Handwritten vs. digital lists

I know one freelancer who calls himself on his cell phone when he is away from his office and leaves himself a message anytime gets a great idea. So when he gets home he has a long list of audible ideas on his answering machine to transcribe. Another uses her smart phone to text herself messages in a similar way. Both are great ideas. The point is not to lose any of your ideas. By the time you’ve walked/driven home and sit down to recall what was that great idea you had – it will be gone forever.

However, I find the physical act of writing ideas down in their primary form – as they come to me – useful in freeing up the creative process later on. It must be part of how my brain processes stuff. It’s as if in handwritten form the ideas are more like stem cells – they could grow into almost any form I want. Once I get to keyboard them in, the ideas have moved forward into a different space in my head and – like specific organs of the body (to follow through on my stem cell analogy) – they now seem to be geared towards a specific purpose and usage.


The takeaway

Lists give me the structure I need to fully enjoy the freedoms of the freelance life. There are any number of ways to deal with them. If you are just beginning to freelance you may wonder about the necessity of keeping such lists. You may think yourself a terribly well organized individual not requiring such crutches. All well and good. You may be able to organize and make lists in your head, a great gift indeed. But one day you may find your days drifting by without any sense of accomplishment or achievement. You may wonder what has gone wrong. I hope this post will reassure you that, in most cases, nothing is the matter. You are just lucky enough to call yourself a freelancer and as such need to impose a little more discipline and structure into your life. Perhaps you will look back at this post and recognize that the solution is as easy as making a list of whatever you want to do next. And after you’ve got over the hurdle of making that first list, the rest will be much easier. You may even one day come to agree with me that lists are invaluable to your success as a freelancer.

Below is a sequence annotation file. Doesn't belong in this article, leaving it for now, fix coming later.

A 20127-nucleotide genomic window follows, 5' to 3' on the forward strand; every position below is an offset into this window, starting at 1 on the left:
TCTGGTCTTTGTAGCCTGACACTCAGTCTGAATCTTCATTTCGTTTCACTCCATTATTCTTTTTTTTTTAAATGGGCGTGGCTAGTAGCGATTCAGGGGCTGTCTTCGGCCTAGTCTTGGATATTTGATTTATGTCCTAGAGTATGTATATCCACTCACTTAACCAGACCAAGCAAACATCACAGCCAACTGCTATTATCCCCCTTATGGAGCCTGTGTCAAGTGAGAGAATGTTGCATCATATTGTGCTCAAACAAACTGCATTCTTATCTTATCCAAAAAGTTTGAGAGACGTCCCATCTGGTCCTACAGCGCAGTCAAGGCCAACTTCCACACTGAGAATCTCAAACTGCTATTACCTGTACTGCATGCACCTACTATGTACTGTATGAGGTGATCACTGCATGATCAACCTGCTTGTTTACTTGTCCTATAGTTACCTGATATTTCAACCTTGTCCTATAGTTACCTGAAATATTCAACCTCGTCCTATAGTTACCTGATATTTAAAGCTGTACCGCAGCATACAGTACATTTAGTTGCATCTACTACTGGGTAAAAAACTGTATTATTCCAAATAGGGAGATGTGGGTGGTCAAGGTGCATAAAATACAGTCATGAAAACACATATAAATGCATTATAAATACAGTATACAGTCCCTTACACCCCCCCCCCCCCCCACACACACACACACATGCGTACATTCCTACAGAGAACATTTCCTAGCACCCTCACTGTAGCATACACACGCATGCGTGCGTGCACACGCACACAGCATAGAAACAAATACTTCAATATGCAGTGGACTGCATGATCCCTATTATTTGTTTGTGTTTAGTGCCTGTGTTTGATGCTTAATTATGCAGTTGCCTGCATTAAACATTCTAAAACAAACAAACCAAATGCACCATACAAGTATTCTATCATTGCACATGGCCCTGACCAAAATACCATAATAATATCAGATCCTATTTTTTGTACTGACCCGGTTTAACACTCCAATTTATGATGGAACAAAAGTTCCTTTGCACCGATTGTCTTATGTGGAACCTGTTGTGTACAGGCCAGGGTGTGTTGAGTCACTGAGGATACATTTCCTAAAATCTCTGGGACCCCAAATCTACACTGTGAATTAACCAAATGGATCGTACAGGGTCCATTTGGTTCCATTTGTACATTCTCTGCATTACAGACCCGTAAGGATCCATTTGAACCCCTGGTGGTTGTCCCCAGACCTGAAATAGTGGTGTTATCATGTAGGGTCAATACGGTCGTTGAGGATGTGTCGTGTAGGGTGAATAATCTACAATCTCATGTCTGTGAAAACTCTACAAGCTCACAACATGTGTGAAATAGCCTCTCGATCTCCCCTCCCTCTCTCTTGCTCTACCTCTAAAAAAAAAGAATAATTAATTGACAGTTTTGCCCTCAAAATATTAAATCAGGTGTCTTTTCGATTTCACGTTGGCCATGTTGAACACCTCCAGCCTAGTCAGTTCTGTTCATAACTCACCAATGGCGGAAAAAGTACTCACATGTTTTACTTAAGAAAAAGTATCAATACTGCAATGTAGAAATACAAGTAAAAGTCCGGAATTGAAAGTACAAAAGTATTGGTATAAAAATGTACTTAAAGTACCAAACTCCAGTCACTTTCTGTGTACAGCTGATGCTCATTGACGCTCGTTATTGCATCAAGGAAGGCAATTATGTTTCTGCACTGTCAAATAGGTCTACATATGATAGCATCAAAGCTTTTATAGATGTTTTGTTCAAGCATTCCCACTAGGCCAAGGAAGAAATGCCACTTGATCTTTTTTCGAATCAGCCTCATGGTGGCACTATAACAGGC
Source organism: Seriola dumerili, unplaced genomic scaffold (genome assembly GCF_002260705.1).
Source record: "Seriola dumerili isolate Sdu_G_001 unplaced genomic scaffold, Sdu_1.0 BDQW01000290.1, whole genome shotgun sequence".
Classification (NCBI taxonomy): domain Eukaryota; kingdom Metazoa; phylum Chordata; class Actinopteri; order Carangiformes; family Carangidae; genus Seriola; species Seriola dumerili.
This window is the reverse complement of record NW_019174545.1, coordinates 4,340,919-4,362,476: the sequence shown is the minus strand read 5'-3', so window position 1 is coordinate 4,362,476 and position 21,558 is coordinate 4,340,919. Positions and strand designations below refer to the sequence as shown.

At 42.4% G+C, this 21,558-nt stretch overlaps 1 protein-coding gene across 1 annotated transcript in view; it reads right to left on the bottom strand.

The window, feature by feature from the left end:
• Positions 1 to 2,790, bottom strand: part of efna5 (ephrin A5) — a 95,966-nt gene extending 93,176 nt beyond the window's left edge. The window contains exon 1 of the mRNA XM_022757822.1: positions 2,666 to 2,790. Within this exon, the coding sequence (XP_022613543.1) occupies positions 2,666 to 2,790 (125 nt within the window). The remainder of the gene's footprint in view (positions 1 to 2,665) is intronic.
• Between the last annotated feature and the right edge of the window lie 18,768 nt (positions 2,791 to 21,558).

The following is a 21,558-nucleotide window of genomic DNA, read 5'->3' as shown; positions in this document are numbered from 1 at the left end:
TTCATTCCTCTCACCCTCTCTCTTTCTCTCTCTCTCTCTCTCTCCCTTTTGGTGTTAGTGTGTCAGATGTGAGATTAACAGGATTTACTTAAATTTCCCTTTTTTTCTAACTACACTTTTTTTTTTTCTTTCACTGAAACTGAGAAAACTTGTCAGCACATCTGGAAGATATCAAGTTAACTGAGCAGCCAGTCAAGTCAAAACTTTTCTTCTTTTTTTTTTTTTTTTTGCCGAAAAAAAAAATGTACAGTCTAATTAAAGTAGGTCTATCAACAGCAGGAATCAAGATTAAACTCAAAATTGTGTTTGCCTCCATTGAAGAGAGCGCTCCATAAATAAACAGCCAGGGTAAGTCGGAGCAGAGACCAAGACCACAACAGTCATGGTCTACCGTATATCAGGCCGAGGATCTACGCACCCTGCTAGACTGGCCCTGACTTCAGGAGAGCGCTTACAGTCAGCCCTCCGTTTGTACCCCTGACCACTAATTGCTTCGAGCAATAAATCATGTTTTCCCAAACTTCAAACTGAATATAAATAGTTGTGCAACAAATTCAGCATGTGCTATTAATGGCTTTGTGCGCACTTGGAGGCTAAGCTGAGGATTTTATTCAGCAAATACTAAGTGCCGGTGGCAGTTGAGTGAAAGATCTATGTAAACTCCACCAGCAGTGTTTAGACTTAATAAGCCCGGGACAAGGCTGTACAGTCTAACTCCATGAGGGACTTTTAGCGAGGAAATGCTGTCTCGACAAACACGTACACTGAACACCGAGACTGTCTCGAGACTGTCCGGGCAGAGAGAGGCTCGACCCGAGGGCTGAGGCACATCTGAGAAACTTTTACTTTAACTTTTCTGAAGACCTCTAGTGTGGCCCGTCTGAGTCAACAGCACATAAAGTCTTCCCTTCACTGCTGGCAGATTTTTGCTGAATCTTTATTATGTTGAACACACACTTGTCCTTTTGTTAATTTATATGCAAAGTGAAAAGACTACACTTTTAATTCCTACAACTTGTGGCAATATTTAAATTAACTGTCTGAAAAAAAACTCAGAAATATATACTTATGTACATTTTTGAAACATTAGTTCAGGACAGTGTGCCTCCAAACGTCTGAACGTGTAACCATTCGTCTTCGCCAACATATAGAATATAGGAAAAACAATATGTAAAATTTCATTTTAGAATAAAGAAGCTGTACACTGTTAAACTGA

For inspiration

Check out my favourite website of lists, Lists of Note. I doubt I will ever compile any lists nearly as entertaining but it’s nice to have goals to which to aspire!


Posted on September 19, 2013 at 9:07 am by editor · · Tagged with: , ,

3 Responses

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  1. Written by Amy Jo Ehman
    on October 9, 2013 at 4:38 pm
    Reply · Permalink

    I don’t make lists per se, but I have a wall full of sticky notes. Sometimes there are sticky note headings, which I guess makes a vertical list. It’s always satisfying to make use of an idea and take that sticky note off the wall. 🙂

    • Written by editor
      on October 10, 2013 at 11:36 am
      Reply · Permalink

      That’s a good idea. I only have digital lists… in an app on my phone and laptop. I’m starting to think it might be good to have physical lists as well. Sticky notes and white boards are more tangible than pixels. Maybe more inspirational, too.

  2. Written by The Born Freelancer
    on October 15, 2013 at 12:00 pm
    Reply · Permalink

    Amy, many thanks, that is an excellent idea. Post-it sticky notes make an instant bulletin board out of any available wall space. It’s also perfect for writers on the go working out of a temporary work space.

    And yes, I totally agree, there is something very psychologically fulfilling when you remove a “used” file card/post it note from its space!

    Rachel – physical lists rock! Give them a try, perhaps using Amy’s idea, you’ll be amazed how extra useful they can be. I believe our brains interact with them differently than we do with digital lists, in effect facilitating the creative process.